International recognition doesn’t come often, if ever, for county governments.

But such an honor recently came Baldwin County’s way based on its impressive blight program, which was initiated several years ago but really took off three years ago.

The fruits of labor by county government officials, as well as volunteers in the community, including efforts from a research team of students from a local university, have yielded such acclaim.

It marks the second time this year that Baldwin County’s Blight Reduction Program has been honored.

 Earlier this year, the county received national recognition for its blight program, as well as its Animal Adoption and Rescue Program. The honors came from officials with the National Association of Counties (NACo).

Baldwin County Commission Chairman Henry R. Craig and Baldwin County Manager Carlos Tobar went to Washington, D.C. earlier this summer and were special guests of a program honoring county government officials from across the nation whose communities are making a difference in various ways.

The latest recognition was pretty cool, according to Tobar, who along with Assistant County Manager Dawn Hudson, oversees daily operations of Baldwin County government.

“There were 150 applicants being considered for this international honor from all over the world,” Tobar told The Union-Recorder during a telephone interview Tuesday afternoon. “There were Middle Eastern countries, Latin American countries and many others.”

Tobar said he was proud of the latest honor because it came from his peer group, the International City/County Management Association.

He and Craig were in Washington, D.C. in July attending the national award program when they learned of the prestigious honor.

“I was sworn to secrecy and told not to tell anybody until they were ready for it to be announced to the public,” Tobar said.

Tobar said he was informed there were several tiebreakers, but that every time they broke a tie that Baldwin County came out on top.

“This one was very competitive,” Tobar said, noting that the national awards are bestowed to county governments if a particular county meets certain criteria. “The international award is different, though.”

When asked why he thought Baldwin County prevailed, Tobar quickly replied.

“In my personal opinion, we won it because of how we have dealt with the public with what we have done with our blight program,” Tobar said. “I think we won because of the way we have interacted with the public.”

The old Georgia State Prison Farm near the Walter B. Williams Recreation Park was torn down several months ago to make way for a new aquatic center, which will include a recreational type swimming pool with two to three-story high water slides, a lazy river and a splash pad. 

It is being modeled after a similarly-styled water park in Laurens County.

Already, county commissioners have allocated $1 million to the project from their Special Purpose Local Option Sales Tax funds.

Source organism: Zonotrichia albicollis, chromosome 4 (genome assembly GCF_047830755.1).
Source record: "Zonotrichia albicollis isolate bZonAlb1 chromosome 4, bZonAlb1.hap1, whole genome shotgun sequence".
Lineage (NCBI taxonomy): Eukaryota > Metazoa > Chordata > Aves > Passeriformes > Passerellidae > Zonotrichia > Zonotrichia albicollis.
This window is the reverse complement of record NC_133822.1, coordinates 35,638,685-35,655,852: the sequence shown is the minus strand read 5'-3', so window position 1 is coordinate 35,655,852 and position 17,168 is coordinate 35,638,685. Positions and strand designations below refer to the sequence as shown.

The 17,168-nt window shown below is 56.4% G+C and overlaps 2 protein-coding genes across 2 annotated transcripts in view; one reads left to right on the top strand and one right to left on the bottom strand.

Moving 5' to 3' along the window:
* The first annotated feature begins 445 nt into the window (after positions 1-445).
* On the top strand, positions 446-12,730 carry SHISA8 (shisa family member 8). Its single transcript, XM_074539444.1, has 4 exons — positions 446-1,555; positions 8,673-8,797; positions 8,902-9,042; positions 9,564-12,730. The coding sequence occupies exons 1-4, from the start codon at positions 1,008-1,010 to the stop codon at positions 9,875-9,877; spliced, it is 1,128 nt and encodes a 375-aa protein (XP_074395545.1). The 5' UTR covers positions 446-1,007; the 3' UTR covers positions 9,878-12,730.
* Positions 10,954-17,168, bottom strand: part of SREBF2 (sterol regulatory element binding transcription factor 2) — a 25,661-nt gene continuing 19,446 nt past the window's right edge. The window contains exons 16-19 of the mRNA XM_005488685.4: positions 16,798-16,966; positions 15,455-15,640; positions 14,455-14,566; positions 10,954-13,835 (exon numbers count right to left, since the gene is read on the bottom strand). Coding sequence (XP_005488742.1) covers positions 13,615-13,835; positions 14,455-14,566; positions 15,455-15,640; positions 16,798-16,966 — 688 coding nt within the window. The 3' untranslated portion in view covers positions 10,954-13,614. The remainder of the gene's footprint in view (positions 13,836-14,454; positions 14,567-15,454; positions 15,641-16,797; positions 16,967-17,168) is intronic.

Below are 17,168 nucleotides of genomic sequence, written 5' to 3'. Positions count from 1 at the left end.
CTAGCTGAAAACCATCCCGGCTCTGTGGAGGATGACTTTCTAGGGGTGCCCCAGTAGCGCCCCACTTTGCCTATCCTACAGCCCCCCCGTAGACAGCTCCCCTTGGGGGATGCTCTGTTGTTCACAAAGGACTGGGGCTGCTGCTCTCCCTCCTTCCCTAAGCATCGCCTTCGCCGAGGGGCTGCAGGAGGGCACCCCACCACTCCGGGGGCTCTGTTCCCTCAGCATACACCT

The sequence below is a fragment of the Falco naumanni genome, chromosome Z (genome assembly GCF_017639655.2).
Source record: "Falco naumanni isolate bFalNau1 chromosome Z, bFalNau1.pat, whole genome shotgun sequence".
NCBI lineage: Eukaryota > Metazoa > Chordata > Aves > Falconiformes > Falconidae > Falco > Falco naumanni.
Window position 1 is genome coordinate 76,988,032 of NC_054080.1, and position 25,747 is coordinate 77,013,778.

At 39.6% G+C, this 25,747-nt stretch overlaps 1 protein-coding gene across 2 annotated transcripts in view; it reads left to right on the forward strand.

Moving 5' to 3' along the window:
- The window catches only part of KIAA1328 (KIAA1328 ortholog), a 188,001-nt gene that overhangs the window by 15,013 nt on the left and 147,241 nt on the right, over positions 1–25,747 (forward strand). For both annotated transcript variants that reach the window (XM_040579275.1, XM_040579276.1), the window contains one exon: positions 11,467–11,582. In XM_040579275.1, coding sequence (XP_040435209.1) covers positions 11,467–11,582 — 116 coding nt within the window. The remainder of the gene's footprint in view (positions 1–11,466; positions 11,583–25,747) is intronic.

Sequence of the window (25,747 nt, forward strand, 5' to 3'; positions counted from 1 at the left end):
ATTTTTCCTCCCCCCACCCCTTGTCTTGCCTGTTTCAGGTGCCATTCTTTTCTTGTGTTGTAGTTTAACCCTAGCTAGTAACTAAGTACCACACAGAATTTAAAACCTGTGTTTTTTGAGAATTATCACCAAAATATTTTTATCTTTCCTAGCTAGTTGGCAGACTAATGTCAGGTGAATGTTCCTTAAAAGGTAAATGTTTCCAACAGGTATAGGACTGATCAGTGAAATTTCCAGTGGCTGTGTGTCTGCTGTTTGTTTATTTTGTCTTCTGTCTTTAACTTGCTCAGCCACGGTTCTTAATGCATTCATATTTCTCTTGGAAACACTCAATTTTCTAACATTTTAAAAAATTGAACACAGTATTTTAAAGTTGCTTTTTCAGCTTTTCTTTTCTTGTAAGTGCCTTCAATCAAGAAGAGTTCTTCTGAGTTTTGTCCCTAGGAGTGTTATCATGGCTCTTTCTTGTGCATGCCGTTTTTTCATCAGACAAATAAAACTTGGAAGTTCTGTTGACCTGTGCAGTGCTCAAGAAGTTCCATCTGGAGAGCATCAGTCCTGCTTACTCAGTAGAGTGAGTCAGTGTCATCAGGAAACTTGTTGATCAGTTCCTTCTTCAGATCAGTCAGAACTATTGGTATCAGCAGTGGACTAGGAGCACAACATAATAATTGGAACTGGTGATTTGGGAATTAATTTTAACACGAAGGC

Tobar said he plans to announce next Tuesday night that the county is applying for another $2.5 million grant from the U.S. Economic Development & Tourism Administration.

“The grant would help the county pay for this new aquatic center,” Tobar said.

In addition to the $1 million already put up for the project by the county, county workers already have cleared the land.

The county manager said he plans to ask commissioners to set aside $1 million.

“That would match this tourism grant,” Tobar said. “And it would help complete the rest of the aquatic center.”

 County officials awarded a contract to David Freedman Engineering of Marietta.

That firm will prepare a preliminary engineering report.

Tobar said he and representatives of the Middle Georgia Regional Commission in Macon will be involved in writing and submitting the grant.

“We’re going as fast as we can to get this done because it’s first come, first serve,” Tobar said. “So, that’s why we’re hustling.”

The county manager said representatives with the Middle Georgia Regional Commission “are huge players in all of this.”

Tobar said in the last three years that 191 residential dwellings, including mobile homes, which had blotted the landscape in parts of Baldwin County were torn down and the debris hauled off to landfills either by county crews or private landowners.

“We couldn’t have done any of this without the help of our community citizens helping us,” Tobar said. “We were responsible for county-owned properties, while private citizens or residents took care of all of their dwellings.”

He said county officials provided information to residents to help them during the process, but did not participate in any of the labor on private property.

“We had a lot of volunteers who came from several of our local churches to help out,” Tobar said.

Some of those churches included Northridge Christian Church, Victory Baptist Church, Mt. And Zion Baptist Church.

“This project has been a community effort,” Tobar said. “And again, I think that was the main reason we won the international award. We had so many people chip into this project. It was truly amazing to see so many people come together in our community to make our neighborhoods and our county from an overall standpoint look so much nicer.”

He said he hopes to place the international award in a prominent location at the new county government complex off North Columbia Street in Milledgeville.

 

 

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